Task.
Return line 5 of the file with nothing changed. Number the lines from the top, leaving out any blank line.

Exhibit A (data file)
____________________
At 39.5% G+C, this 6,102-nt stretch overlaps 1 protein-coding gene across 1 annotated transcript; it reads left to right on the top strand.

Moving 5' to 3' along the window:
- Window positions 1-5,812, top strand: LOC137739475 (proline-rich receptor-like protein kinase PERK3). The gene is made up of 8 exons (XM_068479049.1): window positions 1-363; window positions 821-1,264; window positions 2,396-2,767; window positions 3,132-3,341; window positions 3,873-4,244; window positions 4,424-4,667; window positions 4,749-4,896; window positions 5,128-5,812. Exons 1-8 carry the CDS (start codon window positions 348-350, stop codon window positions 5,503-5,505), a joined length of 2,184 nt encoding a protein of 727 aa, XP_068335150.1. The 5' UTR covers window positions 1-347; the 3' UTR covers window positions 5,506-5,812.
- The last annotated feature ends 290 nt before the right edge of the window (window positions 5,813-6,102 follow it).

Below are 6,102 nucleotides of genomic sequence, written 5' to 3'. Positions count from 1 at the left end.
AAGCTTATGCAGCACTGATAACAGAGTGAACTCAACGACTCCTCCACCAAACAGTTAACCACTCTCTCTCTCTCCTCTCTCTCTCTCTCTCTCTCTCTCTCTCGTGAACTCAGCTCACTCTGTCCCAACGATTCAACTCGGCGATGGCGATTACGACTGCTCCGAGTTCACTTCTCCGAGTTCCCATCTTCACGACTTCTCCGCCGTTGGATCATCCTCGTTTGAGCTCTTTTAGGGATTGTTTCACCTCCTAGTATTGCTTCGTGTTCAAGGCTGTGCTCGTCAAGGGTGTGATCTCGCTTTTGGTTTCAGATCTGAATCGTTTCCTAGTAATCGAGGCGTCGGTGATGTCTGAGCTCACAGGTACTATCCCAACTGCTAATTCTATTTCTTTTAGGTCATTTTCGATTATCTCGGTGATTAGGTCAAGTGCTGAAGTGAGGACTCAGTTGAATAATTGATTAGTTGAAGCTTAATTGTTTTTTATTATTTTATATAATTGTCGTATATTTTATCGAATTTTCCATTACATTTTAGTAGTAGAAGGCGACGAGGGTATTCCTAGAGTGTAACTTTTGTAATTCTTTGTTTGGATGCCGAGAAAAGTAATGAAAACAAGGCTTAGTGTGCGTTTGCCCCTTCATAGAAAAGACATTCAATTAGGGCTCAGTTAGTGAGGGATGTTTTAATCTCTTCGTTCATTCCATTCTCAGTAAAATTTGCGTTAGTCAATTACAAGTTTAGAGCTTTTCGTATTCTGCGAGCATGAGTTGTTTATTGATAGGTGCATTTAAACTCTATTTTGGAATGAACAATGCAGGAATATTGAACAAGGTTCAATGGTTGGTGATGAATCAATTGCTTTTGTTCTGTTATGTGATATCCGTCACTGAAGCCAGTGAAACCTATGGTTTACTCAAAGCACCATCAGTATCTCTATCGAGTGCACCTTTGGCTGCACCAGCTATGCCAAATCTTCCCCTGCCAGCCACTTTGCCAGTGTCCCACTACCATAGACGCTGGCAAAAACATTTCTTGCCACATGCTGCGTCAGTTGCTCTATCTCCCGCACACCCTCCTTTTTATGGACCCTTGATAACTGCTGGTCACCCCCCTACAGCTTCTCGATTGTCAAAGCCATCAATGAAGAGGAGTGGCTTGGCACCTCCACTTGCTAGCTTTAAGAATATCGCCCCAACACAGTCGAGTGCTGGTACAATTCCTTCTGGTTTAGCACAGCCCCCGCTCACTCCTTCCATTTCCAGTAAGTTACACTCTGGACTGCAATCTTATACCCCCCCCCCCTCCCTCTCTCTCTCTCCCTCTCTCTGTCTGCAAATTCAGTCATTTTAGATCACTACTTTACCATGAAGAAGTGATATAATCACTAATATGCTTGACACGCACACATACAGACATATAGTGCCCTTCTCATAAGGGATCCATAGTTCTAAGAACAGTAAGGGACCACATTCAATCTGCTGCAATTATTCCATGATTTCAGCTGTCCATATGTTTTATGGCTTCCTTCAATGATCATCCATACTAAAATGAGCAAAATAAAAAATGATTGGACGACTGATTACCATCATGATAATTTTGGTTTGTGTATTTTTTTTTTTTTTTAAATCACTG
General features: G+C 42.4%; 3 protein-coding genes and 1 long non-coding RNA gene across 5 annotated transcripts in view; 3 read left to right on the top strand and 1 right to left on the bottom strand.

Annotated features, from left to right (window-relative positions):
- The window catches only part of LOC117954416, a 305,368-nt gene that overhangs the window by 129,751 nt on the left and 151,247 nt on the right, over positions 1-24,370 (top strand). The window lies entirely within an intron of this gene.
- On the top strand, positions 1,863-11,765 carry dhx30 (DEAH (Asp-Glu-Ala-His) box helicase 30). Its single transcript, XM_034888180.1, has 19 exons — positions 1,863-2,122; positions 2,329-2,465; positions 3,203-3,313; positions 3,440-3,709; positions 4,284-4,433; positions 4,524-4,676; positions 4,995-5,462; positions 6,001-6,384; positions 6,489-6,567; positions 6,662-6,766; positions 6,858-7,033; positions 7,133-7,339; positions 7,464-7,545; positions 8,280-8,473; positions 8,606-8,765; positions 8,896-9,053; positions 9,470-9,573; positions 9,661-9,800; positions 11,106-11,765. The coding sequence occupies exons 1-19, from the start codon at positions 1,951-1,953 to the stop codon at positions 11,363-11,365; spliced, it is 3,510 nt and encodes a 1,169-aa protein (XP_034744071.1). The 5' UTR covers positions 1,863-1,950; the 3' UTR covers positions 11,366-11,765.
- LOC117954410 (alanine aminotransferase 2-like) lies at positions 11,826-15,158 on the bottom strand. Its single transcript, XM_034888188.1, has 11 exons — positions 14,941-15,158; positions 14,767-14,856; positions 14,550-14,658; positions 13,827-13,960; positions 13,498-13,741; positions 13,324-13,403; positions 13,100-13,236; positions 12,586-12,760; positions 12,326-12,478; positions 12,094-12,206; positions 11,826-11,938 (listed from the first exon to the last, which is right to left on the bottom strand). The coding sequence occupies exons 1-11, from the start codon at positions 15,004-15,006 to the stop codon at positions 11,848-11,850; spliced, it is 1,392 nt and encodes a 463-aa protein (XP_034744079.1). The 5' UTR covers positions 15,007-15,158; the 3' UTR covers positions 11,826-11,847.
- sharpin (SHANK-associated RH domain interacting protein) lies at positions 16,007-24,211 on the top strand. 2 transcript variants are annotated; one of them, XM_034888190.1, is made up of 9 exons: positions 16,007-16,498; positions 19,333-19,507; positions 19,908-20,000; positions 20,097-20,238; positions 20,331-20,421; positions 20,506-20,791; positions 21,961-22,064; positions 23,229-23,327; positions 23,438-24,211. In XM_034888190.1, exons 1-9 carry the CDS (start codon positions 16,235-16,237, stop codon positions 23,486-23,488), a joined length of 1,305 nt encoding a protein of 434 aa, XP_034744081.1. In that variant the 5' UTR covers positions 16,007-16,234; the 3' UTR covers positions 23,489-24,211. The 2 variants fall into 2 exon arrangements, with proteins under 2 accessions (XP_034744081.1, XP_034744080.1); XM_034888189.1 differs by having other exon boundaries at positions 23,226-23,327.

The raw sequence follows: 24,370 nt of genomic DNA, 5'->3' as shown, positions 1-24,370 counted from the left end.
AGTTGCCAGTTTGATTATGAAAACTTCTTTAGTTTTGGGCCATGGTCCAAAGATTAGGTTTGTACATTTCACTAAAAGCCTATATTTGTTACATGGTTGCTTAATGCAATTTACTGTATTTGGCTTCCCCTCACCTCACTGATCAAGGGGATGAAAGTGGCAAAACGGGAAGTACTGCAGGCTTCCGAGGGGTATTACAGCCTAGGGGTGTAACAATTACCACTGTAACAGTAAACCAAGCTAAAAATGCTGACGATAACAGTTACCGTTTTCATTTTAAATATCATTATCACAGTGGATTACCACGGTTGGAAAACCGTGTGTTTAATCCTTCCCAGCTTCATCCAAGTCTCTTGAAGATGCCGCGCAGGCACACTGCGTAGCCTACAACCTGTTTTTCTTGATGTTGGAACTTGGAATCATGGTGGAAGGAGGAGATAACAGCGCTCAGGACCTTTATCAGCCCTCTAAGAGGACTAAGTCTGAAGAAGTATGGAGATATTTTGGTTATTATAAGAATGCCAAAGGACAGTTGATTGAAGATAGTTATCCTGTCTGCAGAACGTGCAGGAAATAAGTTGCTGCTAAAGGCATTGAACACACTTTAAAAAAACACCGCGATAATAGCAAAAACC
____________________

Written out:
Below are 6,102 nucleotides of genomic sequence, written 5' to 3'. Positions count from 1 at the left end.